Venezuelan opposition seeks revenge as audits confirm Chavez’s victory
Former President Carlos Andres Perez insisted Chavez should be removed by force. Isolated, Venezuela’s opposition seeks revenge from President Hugo Chavez’s appalling victory over efforts to recall him. In declarations to the local press, former President Carlos Andres Perez called Venezuelans to oust the leftist leader by force, as other members of the opposition called on protest to denounce independently dispelled fraud allegations.
As the opposition does not recognize “fee and fair” Chavez victory, as former US President Jimmy Carter stated in a letter to the Wall Street Journal, Venezuela’s constitutional leadership said it would no longer recognize its foes as a legal political force.
The Carter Center monitored the Aug. 15 election, which Chavez won with 59 percent of the vote. In a letter to the Journal, Carter said results from 20,000 voting machines were certified and paper ballots were guarded by the military. Most opinion polls predicted that Chavez would win, Carter wrote. He said an exit poll conducted by opposition leaders showing the government losing by 20 percentage points was “erroneous.''
Carter also called Venezuela’s opposition to accept irrefutable results: “When local citizens and foreigners disapprove of a political decision made in free and fair elections, the only legitimate recourse is to honor the decision, cooperate whenever possible, and promote future leadership changes through democratic means,'' he wrote.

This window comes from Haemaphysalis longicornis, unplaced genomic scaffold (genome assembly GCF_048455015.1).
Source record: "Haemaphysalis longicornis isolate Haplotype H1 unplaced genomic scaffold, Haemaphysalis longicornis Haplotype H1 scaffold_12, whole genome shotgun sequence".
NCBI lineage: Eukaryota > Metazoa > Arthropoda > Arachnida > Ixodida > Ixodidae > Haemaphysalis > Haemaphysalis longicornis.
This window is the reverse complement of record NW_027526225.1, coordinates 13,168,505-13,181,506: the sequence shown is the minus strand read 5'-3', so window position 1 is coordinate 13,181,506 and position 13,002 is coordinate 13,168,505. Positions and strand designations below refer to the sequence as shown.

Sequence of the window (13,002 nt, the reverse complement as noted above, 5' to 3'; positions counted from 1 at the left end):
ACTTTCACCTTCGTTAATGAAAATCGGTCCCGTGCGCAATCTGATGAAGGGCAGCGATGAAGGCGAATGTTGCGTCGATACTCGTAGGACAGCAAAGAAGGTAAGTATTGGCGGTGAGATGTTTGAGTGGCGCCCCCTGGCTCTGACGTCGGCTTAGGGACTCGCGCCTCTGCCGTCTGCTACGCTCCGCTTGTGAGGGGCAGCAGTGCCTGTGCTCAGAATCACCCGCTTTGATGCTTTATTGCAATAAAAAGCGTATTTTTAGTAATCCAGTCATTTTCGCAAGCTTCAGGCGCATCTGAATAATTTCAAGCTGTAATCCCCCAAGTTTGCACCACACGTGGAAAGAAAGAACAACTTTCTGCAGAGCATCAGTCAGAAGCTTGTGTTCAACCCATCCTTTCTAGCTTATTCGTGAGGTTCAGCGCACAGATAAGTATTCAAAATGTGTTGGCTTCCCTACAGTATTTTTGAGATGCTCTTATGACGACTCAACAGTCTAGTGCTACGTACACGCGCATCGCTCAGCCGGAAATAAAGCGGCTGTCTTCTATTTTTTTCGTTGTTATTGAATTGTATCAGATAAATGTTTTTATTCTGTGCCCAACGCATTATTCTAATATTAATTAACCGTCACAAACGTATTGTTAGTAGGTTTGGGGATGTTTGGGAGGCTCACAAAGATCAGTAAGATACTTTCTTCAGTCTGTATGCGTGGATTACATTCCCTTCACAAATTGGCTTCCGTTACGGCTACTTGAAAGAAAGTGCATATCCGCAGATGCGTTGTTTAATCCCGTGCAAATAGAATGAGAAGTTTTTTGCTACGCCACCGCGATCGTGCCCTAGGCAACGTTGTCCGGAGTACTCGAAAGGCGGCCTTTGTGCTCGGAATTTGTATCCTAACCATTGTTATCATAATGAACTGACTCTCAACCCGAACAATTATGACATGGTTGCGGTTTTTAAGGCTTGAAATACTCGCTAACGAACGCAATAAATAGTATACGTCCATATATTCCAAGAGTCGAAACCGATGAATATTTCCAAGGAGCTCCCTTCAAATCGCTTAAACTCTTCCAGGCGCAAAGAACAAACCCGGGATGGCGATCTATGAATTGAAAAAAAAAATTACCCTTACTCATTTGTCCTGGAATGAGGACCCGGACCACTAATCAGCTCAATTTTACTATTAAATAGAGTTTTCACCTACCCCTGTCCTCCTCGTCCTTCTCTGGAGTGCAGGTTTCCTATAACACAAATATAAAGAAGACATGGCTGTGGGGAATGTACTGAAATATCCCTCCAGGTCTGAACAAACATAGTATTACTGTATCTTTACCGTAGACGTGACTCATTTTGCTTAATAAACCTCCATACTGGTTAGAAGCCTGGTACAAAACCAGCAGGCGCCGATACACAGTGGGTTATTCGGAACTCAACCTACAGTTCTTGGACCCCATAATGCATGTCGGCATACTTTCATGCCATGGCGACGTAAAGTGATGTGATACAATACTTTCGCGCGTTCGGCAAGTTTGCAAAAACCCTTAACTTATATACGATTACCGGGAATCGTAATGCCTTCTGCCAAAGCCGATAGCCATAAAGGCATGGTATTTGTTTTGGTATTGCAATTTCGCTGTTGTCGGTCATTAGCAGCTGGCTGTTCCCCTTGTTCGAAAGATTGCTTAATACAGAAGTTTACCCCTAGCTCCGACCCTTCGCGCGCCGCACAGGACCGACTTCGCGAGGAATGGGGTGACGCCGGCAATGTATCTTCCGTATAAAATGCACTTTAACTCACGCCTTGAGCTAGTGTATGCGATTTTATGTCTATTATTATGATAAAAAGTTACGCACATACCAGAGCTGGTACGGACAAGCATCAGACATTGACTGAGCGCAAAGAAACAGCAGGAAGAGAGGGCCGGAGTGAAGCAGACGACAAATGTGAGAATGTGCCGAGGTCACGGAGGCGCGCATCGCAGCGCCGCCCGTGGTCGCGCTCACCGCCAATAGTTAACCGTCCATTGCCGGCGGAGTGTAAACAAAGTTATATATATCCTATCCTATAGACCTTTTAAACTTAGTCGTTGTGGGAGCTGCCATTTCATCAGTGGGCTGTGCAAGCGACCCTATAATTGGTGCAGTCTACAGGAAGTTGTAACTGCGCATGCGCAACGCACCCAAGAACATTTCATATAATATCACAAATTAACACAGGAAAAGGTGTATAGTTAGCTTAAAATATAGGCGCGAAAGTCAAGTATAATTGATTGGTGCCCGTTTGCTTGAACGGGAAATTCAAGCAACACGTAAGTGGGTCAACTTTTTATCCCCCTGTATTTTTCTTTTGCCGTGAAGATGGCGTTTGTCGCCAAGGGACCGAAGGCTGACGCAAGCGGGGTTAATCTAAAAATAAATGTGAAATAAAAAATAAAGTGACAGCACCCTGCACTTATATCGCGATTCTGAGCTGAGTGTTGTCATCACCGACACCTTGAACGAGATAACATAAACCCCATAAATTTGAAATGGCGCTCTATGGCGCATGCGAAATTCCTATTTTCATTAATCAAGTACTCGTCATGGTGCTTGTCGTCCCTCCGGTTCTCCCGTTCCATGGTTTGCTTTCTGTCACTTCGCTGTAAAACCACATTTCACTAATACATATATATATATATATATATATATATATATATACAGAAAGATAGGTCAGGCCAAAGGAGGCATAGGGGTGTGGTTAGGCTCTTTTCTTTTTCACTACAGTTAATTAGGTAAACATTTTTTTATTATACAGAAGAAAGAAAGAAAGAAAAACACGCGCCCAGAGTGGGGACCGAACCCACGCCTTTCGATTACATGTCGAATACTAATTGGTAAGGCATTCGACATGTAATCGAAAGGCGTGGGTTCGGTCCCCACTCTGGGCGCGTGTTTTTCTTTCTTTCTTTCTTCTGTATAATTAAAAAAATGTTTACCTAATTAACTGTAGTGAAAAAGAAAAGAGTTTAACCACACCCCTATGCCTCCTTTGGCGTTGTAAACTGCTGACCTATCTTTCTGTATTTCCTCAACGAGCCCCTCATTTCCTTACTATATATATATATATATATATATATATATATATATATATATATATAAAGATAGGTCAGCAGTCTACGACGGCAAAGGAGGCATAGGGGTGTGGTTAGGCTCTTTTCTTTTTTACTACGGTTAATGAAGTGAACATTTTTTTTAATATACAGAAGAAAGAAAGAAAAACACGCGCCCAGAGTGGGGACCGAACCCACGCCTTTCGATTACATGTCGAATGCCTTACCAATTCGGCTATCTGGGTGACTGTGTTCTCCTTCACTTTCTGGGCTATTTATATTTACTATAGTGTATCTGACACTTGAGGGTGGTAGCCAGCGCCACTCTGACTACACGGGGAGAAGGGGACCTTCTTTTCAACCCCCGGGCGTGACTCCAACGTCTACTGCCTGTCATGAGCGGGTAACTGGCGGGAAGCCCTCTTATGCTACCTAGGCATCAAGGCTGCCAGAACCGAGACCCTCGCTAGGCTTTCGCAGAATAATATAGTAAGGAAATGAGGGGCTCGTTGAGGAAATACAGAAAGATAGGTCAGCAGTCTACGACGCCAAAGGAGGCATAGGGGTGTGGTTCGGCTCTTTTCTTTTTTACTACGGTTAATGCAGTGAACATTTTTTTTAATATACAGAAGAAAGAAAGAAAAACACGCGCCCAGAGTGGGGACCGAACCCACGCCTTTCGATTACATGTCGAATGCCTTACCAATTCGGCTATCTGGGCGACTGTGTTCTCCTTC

At the same time, reluctant US officials accepted results. "In our view, the results of that audit are consistent with the results announced by (Venezuela's) National Electoral Council," said State Department spokesman Adam Ereli. Ereli congratulated "the people of Venezuela for their peaceful civic participation in this process and their demonstrated commitment to democracy," as well as the OAS and Carter Center for their "important contribution" to the process.
The White House had also a remark for the conservative opposition: "If it does have concerns, if they do have evidence -- additional evidence that has not been considered, that has not been weighed or taken into account -- then they need to present that”. "Otherwise, it's time to move on," said Ereli.
Washington expects Venezuela’s internal conflicts do not affect oil supplying from world’s fifth crude exporter. President Chavez gave signals he is committed to secure pumping or even to increase it, for which national oils giant, PDVSA, will cooperate with foreign companies as the Spanish Repsol-YPF, and the US Chevron.